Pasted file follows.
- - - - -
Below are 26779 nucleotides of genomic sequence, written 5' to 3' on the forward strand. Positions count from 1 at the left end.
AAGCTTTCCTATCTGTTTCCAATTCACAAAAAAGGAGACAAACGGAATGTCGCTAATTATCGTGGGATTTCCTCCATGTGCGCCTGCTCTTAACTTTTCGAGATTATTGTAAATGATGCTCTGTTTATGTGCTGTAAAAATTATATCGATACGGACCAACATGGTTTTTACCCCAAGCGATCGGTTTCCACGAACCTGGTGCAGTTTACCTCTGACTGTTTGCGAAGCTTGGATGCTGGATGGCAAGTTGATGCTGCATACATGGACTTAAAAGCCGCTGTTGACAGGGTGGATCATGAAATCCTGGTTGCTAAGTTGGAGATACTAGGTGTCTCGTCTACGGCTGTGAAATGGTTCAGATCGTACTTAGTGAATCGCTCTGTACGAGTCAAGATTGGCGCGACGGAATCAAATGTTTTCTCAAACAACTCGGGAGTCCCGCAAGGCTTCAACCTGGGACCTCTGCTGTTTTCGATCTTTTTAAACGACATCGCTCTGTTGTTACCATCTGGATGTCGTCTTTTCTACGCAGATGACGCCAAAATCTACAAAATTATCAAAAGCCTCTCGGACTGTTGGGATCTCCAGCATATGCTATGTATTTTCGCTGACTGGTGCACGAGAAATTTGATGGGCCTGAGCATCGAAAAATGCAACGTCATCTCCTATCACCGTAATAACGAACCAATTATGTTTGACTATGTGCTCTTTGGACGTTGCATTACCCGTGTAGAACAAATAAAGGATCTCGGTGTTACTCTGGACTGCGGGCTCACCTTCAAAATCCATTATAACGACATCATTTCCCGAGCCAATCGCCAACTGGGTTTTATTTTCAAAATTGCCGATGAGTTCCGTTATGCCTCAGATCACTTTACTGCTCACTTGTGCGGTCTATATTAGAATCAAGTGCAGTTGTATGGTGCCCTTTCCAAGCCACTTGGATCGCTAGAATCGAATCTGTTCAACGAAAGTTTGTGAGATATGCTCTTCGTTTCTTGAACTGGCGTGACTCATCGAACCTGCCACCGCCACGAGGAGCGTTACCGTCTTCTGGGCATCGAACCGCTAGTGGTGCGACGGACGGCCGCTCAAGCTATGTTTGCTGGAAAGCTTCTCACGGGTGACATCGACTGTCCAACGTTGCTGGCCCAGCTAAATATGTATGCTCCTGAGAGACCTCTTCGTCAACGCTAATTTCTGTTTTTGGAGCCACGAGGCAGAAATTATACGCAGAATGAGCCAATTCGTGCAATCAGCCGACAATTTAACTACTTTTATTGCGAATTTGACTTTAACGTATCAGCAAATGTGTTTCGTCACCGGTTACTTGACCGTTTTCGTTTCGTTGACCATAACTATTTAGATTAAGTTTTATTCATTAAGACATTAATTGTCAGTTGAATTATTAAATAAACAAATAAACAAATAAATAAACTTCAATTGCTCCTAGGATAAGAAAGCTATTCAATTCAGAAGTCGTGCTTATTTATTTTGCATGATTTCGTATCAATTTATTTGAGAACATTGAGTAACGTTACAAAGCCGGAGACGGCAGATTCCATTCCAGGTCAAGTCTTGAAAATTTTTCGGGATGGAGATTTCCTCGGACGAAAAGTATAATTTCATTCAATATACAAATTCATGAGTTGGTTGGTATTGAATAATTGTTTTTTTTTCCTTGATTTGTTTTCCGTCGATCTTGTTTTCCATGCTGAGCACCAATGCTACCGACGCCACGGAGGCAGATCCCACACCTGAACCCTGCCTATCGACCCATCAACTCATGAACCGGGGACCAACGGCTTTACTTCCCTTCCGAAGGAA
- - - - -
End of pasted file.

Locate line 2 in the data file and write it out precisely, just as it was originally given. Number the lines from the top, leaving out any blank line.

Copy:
AAGCTTTCCTATCTGTTTCCAATTCACAAAAAAGGAGACAAACGGAATGTCGCTAATTATCGTGGGATTTCCTCCATGTGCGCCTGCTCTTAACTTTTCGAGATTATTGTAAATGATGCTCTGTTTATGTGCTGTAAAAATTATATCGATACGGACCAACATGGTTTTTACCCCAAGCGATCGGTTTCCACGAACCTGGTGCAGTTTACCTCTGACTGTTTGCGAAGCTTGGATGCTGGATGGCAAGTTGATGCTGCATACATGGACTTAAAAGCCGCTGTTGACAGGGTGGATCATGAAATCCTGGTTGCTAAGTTGGAGATACTAGGTGTCTCGTCTACGGCTGTGAAATGGTTCAGATCGTACTTAGTGAATCGCTCTGTACGAGTCAAGATTGGCGCGACGGAATCAAATGTTTTCTCAAACAACTCGGGAGTCCCGCAAGGCTTCAACCTGGGACCTCTGCTGTTTTCGATCTTTTTAAACGACATCGCTCTGTTGTTACCATCTGGATGTCGTCTTTTCTACGCAGATGACGCCAAAATCTACAAAATTATCAAAAGCCTCTCGGACTGTTGGGATCTCCAGCATATGCTATGTATTTTCGCTGACTGGTGCACGAGAAATTTGATGGGCCTGAGCATCGAAAAATGCAACGTCATCTCCTATCACCGTAATAACGAACCAATTATGTTTGACTATGTGCTCTTTGGACGTTGCATTACCCGTGTAGAACAAATAAAGGATCTCGGTGTTACTCTGGACTGCGGGCTCACCTTCAAAATCCATTATAACGACATCATTTCCCGAGCCAATCGCCAACTGGGTTTTATTTTCAAAATTGCCGATGAGTTCCGTTATGCCTCAGATCACTTTACTGCTCACTTGTGCGGTCTATATTAGAATCAAGTGCAGTTGTATGGTGCCCTTTCCAAGCCACTTGGATCGCTAGAATCGAATCTGTTCAACGAAAGTTTGTGAGATATGCTCTTCGTTTCTTGAACTGGCGTGACTCATCGAACCTGCCACCGCCACGAGGAGCGTTACCGTCTTCTGGGCATCGAACCGCTAGTGGTGCGACGGACGGCCGCTCAAGCTATGTTTGCTGGAAAGCTTCTCACGGGTGACATCGACTGTCCAACGTTGCTGGCCCAGCTAAATATGTATGCTCCTGAGAGACCTCTTCGTCAACGCTAATTTCTGTTTTTGGAGCCACGAGGCAGAAATTATACGCAGAATGAGCCAATTCGTGCAATCAGCCGACAATTTAACTACTTTTATTGCGAATTTGACTTTAACGTATCAGCAAATGTGTTTCGTCACCGGTTACTTGACCGTTTTCGTTTCGTTGACCATAACTATTTAGATTAAGTTTTATTCATTAAGACATTAATTGTCAGTTGAATTATTAAATAAACAAATAAACAAATAAATAAACTTCAATTGCTCCTAGGATAAGAAAGCTATTCAATTCAGAAGTCGTGCTTATTTATTTTGCATGATTTCGTATCAATTTATTTGAGAACATTGAGTAACGTTACAAAGCCGGAGACGGCAGATTCCATTCCAGGTCAAGTCTTGAAAATTTTTCGGGATGGAGATTTCCTCGGACGAAAAGTATAATTTCATTCAATATACAAATTCATGAGTTGGTTGGTATTGAATAATTGTTTTTTTTTCCTTGATTTGTTTTCCGTCGATCTTGTTTTCCATGCTGAGCACCAATGCTACCGACGCCACGGAGGCAGATCCCACACCTGAACCCTGCCTATCGACCCATCAACTCATGAACCGGGGACCAACGGCTTTACTTCCCTTCCGAAGGAA